Subscribe

Balance Your Immune System and Stay Healthy this Winter

balanced stones

The flu season started early this year. Many got sick already in September and often for numerous days. But just because bacteria and viruses are in our environment doesn’t mean we have to get sick. Keeping our immune system strong and balanced is our best tool for avoiding common colds and the flu this year. And the best way to do that is with a well-fed, well-exercised and well-rested body.

A well-fed body means getting adequate protein at every meal, as well as ample fruits and vegetables – at least 3-4 cups a day. Most important is limiting sugar and other high glycemic foods, such as refined grains and alcohol. A serving of sugar can suppress your immune system for up to 8 hours after eating it! And having sugar every day can significantly suppress your immune system. Much better is to add immune-boosting foods to your diet like plain yogurt with live, active cultures, garlic, onion, ginger, curry, shitake mushrooms and super-green foods as well. Review the Anti-inflammatory Diet for more specific dietary guidelines.

A well-exercised body, according to researchers at the Centers for Disease Control and Prevention, boosts the lymphocytes, which are the disease-fighting white blood cells that are a first line of defense against invading bacteria and viruses. It can be as simple as walking 30-45 minutes a day. If, however, you’re a hard-core athlete who gets regular, long, strenuous workouts, you may actually be suppressing your immune system. In fact, you will need extra supplements to help boost your system if your exercise habits tend toward the more hard-core end of the spectrum.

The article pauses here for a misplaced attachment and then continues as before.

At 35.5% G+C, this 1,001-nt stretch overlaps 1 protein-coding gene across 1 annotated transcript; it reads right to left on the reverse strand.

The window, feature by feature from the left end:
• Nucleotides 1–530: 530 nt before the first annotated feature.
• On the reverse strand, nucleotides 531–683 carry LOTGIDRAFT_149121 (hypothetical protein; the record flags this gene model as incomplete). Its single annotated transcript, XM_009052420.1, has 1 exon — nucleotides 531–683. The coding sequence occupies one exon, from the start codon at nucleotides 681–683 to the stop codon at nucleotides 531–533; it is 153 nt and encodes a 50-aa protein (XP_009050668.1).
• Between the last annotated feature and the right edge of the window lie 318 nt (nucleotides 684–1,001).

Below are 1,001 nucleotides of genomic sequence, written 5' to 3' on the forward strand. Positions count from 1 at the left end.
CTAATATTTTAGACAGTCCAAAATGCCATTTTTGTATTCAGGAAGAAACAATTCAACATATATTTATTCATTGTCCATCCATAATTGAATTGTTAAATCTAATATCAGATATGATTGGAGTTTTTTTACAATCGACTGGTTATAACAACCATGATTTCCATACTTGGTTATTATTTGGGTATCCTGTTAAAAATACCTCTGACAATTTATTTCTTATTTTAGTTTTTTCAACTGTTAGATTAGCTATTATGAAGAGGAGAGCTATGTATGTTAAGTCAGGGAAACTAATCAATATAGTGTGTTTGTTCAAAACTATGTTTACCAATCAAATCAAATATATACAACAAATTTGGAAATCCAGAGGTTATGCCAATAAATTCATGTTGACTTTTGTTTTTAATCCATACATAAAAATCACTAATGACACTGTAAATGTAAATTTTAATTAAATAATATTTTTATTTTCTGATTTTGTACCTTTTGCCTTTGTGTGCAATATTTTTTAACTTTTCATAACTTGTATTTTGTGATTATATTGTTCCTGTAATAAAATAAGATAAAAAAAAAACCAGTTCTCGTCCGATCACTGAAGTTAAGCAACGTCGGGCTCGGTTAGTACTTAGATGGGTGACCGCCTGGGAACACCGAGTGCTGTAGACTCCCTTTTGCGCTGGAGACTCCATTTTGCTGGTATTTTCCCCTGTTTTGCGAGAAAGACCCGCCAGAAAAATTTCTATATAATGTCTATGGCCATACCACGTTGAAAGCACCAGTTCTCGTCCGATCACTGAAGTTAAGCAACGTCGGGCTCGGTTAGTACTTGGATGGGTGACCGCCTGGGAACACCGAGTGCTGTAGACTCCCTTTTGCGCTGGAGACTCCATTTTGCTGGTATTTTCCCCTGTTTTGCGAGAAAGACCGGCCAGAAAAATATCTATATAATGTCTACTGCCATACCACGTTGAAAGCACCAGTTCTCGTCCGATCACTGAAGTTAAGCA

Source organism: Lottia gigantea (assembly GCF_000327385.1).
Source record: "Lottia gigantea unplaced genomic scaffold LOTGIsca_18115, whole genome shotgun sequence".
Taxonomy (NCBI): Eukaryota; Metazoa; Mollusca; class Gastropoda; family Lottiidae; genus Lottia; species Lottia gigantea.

What is a well-rested body? Yes, it means a good night’s sleep every night. Our bodies heal and repair while we sleep. Other stress-management tools are also important.

Generally, when we get sick, it’s not because we are exposed to microorganisms. It’s because we are not eating well, not getting exercise, and stressed – either emotionally or physically, in addition to being exposed to the bacteria and viruses that cause illness.

Other good strategies include taking a good multivitamin/mineral daily, vitamin C, zinc and a good balance of anti-oxidants. Vitamin C is cheap and well tolerated at high doses by most people. We don’t store it in the body and we are one of just a few species of animals that cannot make their own vitamin C. When we are run-down or exposed to infection our needs for vitamin C go way up. The only way to fill those needs is to supplement with it. If you or family members tend to get sick a lot, a medicinal mushroom supplement may also be helpful. And, of course, keep echinacea, elderberry and goldenseal on hand just in case.

While on the subject, I do have a caveat. Taking supplements without eating well and taking good care of yourself creates a false sense of security. These measures work well in conjunction with eating well, getting exercise, getting rest and managing stress. For example, Vitamin C and sugar share a transport system and compete for use of it. Even if you have adequate vitamin C in your body, if the transport system is busy transporting sugar, vitamin C can’t get to the cells to help eradicate viruses, bacteria and cancerous cells. Let’s make this winter cold and flu-free.